May 17, 2010
SAN ANTONIO, Texas --- Former University of New Mexico men's golfer Spencer Levin notched his second career top-10 finish at a PGA Tour event Sunday afternoon, shooting a 9-under-par 279 at the Valero Texas Open to finish tied for ninth place.
Levin was 4-under in a 36-hole finale at the Texas Open, moving up three spots in the standings from a tie for 12th. He finished five strokes behind eventual champion Adam Scott, who closed the event with a 14-under 274.
Levin shot a 5-under 67 in the first round of the day, coming within one stroke of his best round of the year - a 66 shot at the second round of the Verizon Heritage. His finish at the Texas Open marks the fifth time in 13 PGA Tour events this year Levin's finished in the top 25.
The ninth-place finish earned the 25-year old former Lobo $158,600, which, when added to his $365,511 earned to date this season, totals $524,111 in PGA Tour earnings for Levin since January. He now ranks 78th in tour earnings this season.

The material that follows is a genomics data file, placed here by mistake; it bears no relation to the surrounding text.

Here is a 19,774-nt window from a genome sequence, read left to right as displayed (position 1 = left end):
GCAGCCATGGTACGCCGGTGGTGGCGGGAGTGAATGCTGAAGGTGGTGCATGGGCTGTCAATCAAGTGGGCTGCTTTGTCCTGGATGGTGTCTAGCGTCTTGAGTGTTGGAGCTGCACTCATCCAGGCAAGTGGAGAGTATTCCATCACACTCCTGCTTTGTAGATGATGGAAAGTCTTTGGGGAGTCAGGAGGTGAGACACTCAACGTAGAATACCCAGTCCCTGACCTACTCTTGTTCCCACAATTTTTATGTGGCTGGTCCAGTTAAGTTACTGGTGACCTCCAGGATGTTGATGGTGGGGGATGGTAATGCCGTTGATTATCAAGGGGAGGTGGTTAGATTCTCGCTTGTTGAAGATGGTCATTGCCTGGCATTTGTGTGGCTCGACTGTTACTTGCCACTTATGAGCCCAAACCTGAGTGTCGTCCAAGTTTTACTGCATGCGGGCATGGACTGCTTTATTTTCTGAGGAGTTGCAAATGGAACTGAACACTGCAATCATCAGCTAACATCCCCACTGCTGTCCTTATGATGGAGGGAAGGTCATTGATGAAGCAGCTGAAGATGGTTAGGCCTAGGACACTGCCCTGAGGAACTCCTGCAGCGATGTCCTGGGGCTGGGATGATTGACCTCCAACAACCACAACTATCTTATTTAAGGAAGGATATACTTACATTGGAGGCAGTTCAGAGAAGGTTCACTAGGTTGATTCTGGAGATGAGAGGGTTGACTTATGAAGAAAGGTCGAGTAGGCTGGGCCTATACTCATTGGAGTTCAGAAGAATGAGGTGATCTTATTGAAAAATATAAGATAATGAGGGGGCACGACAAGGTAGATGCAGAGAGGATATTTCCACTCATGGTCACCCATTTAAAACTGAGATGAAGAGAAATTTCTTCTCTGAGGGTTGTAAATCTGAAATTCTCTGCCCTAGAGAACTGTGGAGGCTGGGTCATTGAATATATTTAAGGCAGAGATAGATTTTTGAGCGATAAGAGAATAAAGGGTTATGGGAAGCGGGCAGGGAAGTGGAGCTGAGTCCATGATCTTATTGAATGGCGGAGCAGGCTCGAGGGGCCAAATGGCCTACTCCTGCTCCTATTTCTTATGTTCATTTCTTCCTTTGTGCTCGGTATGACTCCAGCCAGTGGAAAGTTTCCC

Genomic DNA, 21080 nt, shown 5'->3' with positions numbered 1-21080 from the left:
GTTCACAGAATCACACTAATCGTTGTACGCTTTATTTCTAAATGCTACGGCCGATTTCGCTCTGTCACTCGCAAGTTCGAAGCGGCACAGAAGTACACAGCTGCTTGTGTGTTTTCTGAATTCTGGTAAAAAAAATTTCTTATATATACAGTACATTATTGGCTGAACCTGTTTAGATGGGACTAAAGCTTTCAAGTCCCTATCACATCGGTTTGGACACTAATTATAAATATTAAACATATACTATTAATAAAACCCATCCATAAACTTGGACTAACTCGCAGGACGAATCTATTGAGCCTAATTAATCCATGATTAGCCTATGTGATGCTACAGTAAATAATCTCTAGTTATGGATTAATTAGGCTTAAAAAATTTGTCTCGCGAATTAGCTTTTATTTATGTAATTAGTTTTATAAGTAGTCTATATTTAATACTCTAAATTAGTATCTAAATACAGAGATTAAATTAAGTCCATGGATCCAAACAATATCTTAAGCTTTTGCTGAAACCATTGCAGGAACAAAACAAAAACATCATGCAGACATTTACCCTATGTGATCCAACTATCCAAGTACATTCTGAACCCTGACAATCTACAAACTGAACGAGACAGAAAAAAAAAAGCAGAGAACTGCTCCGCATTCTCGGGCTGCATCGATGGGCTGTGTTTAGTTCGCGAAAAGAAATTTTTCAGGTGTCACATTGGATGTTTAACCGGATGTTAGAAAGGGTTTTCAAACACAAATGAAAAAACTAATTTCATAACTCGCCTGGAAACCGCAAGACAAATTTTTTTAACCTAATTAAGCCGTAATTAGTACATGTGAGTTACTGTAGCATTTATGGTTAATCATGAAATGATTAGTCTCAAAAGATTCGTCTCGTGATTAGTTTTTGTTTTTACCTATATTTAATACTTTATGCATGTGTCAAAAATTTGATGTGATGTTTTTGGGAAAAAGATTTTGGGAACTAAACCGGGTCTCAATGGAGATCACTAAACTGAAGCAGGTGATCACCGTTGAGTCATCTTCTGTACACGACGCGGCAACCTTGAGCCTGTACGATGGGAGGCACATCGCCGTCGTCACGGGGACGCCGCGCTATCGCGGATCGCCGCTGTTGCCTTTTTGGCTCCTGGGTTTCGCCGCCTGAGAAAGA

His purse from the Texas Open is the largest Levin's earned since turning pro in 2005.
Levin's highest finish on tour came at the U.S. Bank in Milwaukee, where he tied for seventh. His best finish this season was a tie for 14th at the Verizon Heritage this past April 15-18. Levin ranks fifth on tour in Greens-In-Regulation percentage hitting 507 green out of the 720 holes he's played.
Levin played at New Mexico from 2004-05, being named second-team All-American in 2004 and first team in 2005. He was named to the MWC All-Conference team both years as well, posting a 70.20 stroke average over his two seasons. His 69.98 stroke average his senior year is tops in New Mexico history. He's tied for second-most career tournament wins in Lobo history with four and holds the school record for lowest 54-hole total with a 198.
Levin took part in the 2009 Lobo Day, New Mexico men's golf annual alumni event held at the University of New Mexico Championship course in early November. He presented at a clinic to kick off the event, demonstrating his swing and lending pointers to those in attendance.